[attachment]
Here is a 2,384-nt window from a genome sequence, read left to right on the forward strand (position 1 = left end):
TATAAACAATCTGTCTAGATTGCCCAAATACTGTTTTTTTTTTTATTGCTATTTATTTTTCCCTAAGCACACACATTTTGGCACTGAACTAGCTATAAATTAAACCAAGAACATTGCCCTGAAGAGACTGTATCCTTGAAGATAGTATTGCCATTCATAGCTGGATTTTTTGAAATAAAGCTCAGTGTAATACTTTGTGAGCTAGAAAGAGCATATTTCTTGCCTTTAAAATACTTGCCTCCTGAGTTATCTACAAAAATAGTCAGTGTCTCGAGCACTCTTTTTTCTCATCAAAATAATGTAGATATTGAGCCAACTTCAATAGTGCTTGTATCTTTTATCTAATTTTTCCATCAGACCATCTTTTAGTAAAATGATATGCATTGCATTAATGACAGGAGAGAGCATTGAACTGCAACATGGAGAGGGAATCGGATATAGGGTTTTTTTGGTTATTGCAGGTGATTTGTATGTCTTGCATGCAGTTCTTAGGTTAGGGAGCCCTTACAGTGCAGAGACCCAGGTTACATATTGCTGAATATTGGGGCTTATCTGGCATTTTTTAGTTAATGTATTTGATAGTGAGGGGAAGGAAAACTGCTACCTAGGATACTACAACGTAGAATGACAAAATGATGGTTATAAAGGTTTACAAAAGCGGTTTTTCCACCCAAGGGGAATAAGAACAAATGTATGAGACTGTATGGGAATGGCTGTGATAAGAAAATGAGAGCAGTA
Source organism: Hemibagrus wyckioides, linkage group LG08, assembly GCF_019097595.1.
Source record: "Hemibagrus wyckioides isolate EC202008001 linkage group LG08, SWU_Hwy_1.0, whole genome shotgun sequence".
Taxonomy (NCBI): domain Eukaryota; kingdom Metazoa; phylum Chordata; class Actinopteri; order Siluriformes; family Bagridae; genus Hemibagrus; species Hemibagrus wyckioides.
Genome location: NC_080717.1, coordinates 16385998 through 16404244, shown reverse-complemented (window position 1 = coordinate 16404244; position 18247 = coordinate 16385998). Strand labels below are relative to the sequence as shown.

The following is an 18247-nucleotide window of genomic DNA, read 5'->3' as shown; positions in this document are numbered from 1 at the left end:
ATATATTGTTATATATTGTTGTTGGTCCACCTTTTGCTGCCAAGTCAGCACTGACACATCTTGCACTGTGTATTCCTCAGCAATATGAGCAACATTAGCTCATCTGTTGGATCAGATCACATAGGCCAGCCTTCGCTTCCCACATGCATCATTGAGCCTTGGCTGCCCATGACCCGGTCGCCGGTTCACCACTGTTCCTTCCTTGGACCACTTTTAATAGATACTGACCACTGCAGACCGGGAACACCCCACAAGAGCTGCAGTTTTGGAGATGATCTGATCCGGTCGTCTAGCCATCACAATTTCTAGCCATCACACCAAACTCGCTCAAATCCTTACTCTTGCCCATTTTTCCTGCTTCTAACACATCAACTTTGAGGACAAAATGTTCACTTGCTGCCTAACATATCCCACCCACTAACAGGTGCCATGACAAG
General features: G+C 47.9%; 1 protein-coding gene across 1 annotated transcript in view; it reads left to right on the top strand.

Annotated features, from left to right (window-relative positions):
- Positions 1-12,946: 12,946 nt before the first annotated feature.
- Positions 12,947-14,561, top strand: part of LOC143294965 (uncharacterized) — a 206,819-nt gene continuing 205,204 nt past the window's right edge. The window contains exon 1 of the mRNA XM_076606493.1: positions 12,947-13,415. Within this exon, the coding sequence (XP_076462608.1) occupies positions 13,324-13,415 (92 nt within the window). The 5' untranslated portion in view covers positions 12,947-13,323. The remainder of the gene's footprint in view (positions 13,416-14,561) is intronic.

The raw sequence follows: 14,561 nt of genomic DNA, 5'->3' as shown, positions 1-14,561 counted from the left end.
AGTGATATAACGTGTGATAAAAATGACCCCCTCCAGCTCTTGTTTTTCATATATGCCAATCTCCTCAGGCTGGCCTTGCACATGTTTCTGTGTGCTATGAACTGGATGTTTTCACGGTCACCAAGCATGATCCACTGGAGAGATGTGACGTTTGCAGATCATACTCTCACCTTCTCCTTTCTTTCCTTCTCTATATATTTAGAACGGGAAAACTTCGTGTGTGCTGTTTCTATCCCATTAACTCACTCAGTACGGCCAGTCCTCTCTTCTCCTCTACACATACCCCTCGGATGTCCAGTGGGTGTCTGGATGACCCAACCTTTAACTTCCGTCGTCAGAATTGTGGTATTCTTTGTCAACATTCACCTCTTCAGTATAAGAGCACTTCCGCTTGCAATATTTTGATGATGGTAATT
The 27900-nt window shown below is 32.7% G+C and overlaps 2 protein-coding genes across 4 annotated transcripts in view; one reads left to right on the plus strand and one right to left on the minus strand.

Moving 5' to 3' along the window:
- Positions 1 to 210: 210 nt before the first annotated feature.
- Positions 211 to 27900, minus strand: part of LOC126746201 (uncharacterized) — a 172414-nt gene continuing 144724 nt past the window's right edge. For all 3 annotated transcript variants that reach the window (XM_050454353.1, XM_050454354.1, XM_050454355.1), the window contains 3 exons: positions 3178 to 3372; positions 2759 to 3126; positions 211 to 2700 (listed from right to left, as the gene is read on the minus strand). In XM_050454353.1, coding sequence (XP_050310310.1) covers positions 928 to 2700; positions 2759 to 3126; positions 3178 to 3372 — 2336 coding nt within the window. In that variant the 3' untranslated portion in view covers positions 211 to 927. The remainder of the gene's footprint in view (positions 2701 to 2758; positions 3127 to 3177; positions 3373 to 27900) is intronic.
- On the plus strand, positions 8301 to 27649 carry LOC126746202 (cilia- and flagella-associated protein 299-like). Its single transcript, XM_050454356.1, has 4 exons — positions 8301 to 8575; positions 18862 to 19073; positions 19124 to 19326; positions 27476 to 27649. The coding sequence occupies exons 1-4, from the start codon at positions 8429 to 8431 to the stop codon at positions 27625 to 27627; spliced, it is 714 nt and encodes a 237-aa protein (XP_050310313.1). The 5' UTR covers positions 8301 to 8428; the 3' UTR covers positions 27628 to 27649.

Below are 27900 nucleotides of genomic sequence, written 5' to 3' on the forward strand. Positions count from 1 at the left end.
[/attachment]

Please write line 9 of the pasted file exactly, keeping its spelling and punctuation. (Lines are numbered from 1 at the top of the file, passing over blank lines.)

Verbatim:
General features: G+C 47.9%; 1 protein-coding gene across 1 annotated transcript in view; it reads left to right on the top strand.